Perhaps neither is true.
In Russia, the resignation of Medvedev had long been anticipated. Medvedev served as Russian president and prime minister for nearly eight years. After he became prime minister again in 2012, Medvedev's reputation fell as Russia's economy faltered and mounting allegations of corruption. Medvedev's resignation as prime minister was a concession to public opinion.
It is worth noting that his resignation as prime minister does not mean that Medvedev has since washed his hands of politics. On the contrary, Medvedev will remain one of the select band of leading actors on the Russian political stage.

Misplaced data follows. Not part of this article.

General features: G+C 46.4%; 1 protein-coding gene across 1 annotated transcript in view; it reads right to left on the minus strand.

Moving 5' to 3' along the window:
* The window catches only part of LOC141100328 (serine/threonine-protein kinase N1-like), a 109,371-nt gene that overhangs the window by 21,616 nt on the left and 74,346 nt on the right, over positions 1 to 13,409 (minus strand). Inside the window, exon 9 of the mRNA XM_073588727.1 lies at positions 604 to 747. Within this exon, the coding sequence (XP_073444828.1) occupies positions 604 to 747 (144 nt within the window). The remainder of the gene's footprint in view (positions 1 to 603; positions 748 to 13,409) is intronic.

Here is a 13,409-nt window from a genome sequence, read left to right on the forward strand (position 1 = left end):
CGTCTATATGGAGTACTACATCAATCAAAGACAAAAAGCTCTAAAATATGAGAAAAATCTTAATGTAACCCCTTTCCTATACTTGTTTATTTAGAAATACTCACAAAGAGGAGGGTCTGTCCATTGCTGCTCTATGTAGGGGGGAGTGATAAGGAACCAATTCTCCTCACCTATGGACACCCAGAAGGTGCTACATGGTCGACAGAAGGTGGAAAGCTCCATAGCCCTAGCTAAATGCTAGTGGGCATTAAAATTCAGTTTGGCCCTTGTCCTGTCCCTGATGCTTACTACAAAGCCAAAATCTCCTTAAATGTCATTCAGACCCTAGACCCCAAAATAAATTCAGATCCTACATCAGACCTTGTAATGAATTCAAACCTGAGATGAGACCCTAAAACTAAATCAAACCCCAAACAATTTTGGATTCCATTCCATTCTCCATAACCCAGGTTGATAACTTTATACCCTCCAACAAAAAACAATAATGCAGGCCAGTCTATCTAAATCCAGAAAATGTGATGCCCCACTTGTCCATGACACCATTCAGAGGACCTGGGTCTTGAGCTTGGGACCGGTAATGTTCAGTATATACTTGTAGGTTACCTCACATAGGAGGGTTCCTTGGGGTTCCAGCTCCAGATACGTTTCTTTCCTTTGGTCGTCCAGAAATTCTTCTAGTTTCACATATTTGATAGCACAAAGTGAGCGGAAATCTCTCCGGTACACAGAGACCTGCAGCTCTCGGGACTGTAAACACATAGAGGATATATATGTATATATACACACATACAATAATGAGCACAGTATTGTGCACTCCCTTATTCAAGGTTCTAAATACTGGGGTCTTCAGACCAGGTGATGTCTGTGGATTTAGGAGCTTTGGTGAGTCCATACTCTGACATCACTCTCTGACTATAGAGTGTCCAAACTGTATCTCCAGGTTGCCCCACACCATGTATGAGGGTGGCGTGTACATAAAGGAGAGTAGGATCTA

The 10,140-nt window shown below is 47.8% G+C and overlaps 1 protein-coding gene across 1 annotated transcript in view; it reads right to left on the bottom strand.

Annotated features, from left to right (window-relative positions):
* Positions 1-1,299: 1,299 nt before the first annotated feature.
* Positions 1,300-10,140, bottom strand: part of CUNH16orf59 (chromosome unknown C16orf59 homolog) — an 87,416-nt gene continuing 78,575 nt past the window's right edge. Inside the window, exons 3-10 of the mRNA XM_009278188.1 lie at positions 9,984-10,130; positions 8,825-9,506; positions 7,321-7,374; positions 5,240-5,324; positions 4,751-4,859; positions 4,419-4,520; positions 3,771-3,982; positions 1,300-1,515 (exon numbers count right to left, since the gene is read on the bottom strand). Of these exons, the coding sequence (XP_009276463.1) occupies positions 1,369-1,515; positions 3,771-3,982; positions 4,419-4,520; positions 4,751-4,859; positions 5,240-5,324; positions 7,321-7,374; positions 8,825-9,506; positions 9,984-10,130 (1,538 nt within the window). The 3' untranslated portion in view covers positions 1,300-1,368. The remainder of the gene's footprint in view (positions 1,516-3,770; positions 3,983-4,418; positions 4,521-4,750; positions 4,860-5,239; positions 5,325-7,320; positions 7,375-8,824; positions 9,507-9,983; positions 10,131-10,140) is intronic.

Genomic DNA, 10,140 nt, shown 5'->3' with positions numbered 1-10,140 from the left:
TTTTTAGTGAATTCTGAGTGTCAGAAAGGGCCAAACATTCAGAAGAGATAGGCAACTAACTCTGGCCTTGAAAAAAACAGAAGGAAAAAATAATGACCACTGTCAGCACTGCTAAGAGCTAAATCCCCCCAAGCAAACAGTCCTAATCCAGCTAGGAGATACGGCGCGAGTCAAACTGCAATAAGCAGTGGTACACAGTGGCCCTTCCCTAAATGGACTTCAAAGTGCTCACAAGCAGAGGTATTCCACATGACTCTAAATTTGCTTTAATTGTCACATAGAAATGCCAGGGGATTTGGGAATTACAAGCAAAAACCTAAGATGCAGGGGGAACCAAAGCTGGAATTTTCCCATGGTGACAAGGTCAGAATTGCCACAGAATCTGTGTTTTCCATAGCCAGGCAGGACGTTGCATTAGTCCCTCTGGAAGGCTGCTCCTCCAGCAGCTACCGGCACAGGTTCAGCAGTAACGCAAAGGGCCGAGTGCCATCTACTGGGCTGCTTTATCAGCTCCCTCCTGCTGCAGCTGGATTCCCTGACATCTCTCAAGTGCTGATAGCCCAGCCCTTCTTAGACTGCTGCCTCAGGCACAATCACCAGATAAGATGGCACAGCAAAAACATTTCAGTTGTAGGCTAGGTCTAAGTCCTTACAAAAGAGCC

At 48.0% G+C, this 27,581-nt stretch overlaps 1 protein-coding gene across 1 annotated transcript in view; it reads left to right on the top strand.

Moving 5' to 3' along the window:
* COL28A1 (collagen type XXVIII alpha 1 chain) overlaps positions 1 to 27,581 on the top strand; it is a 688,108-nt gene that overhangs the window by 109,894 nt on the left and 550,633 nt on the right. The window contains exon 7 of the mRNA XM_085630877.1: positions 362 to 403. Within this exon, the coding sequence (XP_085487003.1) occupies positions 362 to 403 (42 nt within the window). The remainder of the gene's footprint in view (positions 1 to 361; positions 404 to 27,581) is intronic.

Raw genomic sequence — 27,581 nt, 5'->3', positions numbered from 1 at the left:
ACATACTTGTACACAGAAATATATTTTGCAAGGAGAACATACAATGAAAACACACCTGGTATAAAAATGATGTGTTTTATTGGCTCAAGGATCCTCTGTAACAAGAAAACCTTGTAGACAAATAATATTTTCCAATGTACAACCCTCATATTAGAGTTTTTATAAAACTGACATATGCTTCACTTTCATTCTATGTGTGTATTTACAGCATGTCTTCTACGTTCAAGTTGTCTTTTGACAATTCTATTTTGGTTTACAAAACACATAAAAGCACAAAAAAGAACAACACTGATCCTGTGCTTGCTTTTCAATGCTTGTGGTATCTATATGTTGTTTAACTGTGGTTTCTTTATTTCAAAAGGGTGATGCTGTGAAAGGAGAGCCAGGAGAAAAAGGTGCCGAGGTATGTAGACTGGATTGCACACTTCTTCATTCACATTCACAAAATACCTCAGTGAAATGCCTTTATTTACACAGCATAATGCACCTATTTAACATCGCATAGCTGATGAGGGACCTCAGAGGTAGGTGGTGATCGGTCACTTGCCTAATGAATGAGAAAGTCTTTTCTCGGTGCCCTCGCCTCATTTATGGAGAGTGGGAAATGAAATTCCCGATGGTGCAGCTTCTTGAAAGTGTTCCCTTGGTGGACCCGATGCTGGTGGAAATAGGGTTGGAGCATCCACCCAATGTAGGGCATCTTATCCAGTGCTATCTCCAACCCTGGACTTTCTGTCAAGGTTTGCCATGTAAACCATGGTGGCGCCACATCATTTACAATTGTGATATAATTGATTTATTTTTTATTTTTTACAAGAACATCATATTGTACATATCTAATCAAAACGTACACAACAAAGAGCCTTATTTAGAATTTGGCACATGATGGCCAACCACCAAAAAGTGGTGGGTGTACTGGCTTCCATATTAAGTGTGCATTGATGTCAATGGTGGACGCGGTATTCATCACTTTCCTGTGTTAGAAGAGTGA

Medvedev is one of Putin's few absolute confidants. Medevedev was Putin’s subordinate when he was still working in St. Petersburg. Over the years, after Putin came to power, Medvedev became Putin's right-hand man, and successively served as the Director of the General Office of the President, First Deputy Prime Minister and Prime Minister. Even during his presidency from 2008 to 2012, Medvedev closely followed Mr Putin's political lead.